http://www.nytimes.com/2014/06/01/us/many-veterans-praise-health-care-but-all-hate-the-wMany Veterans Praise Care, but All Hate the Wait – NYTimes.comait.html?emc=edit_th_20140601&nl=todaysheadlines&nlid=65359995&_r=0

    The solution: Forget Business as Usual

    A. EMERGENCY Phase 1 First Week

    1. Apologize for delays
    2. Stop all elective surgery
    3. Stop bonuses and raises
    4. STAT Train all employees to be providers (Strategic Targeted Aggressive Training) 24 hours
    5. Move all providers to the front lines
    6. Take care of the emergencies first
    7. Sustain optimal care for emergencies
    8. Address all backlogs with phone triage
    9. Move high priority patients in STAT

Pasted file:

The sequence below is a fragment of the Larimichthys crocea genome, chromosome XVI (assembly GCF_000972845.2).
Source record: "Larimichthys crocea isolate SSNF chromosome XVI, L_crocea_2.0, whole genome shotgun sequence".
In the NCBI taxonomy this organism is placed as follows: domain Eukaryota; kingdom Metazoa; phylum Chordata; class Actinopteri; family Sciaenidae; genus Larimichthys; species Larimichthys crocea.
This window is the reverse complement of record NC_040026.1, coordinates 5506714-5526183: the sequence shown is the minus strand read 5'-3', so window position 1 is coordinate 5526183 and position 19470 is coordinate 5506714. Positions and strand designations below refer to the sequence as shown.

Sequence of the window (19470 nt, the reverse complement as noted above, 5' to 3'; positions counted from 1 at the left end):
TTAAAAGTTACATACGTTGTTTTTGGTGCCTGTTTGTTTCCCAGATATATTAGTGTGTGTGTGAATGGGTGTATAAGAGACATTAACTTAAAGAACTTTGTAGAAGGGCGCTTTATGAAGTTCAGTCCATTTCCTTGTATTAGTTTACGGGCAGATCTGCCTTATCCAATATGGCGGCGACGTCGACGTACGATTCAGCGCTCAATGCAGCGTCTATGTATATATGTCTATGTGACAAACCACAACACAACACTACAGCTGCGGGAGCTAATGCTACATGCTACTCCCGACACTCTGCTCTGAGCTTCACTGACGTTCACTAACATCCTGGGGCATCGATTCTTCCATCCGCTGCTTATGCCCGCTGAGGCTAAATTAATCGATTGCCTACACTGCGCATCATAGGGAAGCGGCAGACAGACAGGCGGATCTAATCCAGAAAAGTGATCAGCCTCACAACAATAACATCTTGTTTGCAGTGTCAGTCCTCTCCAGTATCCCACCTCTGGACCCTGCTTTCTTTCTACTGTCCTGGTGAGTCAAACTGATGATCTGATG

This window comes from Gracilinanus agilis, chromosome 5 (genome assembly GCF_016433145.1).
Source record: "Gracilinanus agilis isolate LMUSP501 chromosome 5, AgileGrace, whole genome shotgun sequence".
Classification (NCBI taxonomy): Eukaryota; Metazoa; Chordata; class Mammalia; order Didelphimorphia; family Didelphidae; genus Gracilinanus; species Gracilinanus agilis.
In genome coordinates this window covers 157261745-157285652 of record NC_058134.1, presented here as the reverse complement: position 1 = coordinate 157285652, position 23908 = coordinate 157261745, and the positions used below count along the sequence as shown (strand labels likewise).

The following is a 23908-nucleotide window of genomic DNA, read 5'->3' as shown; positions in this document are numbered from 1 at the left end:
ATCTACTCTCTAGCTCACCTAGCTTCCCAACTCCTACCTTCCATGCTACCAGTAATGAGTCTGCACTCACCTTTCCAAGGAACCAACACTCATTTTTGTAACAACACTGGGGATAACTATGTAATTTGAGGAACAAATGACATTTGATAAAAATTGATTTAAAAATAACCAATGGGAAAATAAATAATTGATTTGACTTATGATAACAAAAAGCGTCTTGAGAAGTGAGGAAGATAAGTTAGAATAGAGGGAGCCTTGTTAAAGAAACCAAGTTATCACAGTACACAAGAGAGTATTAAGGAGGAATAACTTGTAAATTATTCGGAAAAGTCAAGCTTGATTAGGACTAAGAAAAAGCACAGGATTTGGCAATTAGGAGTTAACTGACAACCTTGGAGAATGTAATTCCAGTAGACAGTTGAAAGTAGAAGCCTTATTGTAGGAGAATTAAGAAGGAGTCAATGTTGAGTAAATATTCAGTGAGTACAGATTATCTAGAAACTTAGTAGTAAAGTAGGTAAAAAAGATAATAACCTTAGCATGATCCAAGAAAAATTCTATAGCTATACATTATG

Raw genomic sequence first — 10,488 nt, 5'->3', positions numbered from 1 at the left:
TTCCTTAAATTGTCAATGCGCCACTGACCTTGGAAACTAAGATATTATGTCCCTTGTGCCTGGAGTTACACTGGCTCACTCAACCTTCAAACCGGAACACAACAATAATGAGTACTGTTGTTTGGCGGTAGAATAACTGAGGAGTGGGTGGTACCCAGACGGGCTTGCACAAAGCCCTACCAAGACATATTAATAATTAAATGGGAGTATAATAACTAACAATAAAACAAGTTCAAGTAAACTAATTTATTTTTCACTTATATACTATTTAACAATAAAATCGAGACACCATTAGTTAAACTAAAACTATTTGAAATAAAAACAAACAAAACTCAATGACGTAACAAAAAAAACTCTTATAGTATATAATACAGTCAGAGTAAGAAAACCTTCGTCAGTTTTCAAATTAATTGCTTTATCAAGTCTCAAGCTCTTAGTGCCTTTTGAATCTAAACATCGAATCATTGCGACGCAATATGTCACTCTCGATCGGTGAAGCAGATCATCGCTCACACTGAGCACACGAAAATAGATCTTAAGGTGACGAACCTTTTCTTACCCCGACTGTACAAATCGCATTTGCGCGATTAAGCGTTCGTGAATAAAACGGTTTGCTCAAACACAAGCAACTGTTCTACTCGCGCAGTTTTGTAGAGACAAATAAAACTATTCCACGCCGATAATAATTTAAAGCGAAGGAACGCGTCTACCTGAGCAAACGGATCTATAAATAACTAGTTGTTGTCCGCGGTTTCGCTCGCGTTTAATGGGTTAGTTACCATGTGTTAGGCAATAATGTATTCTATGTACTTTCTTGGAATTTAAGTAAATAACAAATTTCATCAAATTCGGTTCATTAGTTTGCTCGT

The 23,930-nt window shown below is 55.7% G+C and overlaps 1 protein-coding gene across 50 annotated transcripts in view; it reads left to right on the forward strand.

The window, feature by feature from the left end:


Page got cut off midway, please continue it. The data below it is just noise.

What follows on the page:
10. Create Real List of Needs and Backlog

    B. Emergency Phase 2: Address Backlog of NON EMERGENCY CASES and System Flaws (To run simultaneously with phase 1 but to be continued into Phase 3: Sustainable Long Term Solutions)

    1. Define the needs in real terms.
    2. Tell people exactly what to expect in realistic terms
    3. Provide the necessary services
    4. Continue to beef up the front lines
    5. Design long term sustainable solutions
    6. Build the infrastructure to meet the needs determined
    7. Engage Veterans in the Health Care Community
    8. Engage Veterans as Patients and Providers
    9. Engage Veterans as an Integral Part of the Care Team
    10. Engage Veterans as an Integral Part of the Quality and Performance Improvement Team

    We will be happy to help Veterans take charge of their Health and Health Care.

    Dr. Mike
    Michael F. Mascia, MD, MPH